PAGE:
Student Struggles during the Pandemic

The global pandemic has disrupted the lives of many, but students in particular have taken a heavy blow. Students are social by nature and school is often where students make most of their friends. In fact, the friends students make in university are most likely to be lifelong friends. But Covid-19 disrupted this important social outlet. Due to online classes students hardly meet in person. Some students hardly even see the faces of their peers because everyone's camera is off to conserve bandwidth. Students entering their first year of university have especially been impacted. They often don't know anyone else in their class, and without in-person classes to facilitate social interactions, they end up not making any friends in their entire first year of university.  And this is only the tip of the iceberg. Students are facing many more challenges due to the pandemic as evidenced by surveys.

For instance, the following statistics were found from a survey done by Active Minds on 2086 post-secondary students in 2020.

  • 80% of students say their mental health has worsened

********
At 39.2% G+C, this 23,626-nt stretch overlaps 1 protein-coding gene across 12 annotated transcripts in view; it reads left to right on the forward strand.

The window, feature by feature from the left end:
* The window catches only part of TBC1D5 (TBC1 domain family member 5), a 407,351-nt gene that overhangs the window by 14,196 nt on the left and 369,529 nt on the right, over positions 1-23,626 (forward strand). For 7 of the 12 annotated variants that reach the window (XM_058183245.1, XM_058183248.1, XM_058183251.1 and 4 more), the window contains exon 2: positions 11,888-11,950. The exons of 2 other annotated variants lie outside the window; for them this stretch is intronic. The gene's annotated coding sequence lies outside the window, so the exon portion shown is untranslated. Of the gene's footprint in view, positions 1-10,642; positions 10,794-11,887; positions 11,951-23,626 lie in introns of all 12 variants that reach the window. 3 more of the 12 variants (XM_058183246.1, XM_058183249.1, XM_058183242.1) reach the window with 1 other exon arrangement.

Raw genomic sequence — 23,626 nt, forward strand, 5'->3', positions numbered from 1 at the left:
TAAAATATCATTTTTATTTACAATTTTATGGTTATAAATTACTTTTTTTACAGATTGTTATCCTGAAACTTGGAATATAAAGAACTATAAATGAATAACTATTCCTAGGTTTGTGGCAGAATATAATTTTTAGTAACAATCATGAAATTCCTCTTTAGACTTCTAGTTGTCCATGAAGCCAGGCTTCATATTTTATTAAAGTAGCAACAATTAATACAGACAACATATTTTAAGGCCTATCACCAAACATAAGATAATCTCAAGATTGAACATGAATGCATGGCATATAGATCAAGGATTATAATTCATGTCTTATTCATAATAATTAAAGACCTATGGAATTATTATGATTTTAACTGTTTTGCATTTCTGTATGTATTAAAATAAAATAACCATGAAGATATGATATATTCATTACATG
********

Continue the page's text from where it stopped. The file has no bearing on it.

• 91% say they are stressed and anxious

  • 80% say they experienced loneliness

  • 48% say they are stressed because of financial reasons

And here are some stats taken from colleges looking at the first 4 weeks of classes in 2019 and comparing them with the first 4 weeks of 2020

The Association for University and College Counseling Center Directors surveyed 144 collages where they were asked to compare the first 4 weeks of classes in 2019 and the first 4 weeks of classes in 2020, here's what they found:

  • 57% of colleges reported increase in student anxiety

  • 81% of colleges reported increase in student loneliness

  • 40% of colleges reported increase in student depression

These results indicate the vast effects of the pandemic on secondary education as a whole. The pandemic forced a sudden change that no one had properly anticipated and one that students were forced to adapt to. These changes will have lasting impacts even as we enter a new normal. Those first year students are now going into second year with very few or no friends at all, grad students are behind on their research because of restricted access to physical resources, and students have less funds due to the lack of jobs during the pandemic.     It is incumbent in a time like this for companies, schools, and communities alike to support students as the devastating effects of the pandemic linger on for years to come.


Rashid, T. & Di Genova, L. (2020). Campus Mental Health in Times of COVID-19 Pandemic:

Data-informed Challenges and Opportunities. Campus Mental Health: Community of Practice (CoP).

Canadian Association of Colleges and University Student Services: Toronto, Ontario.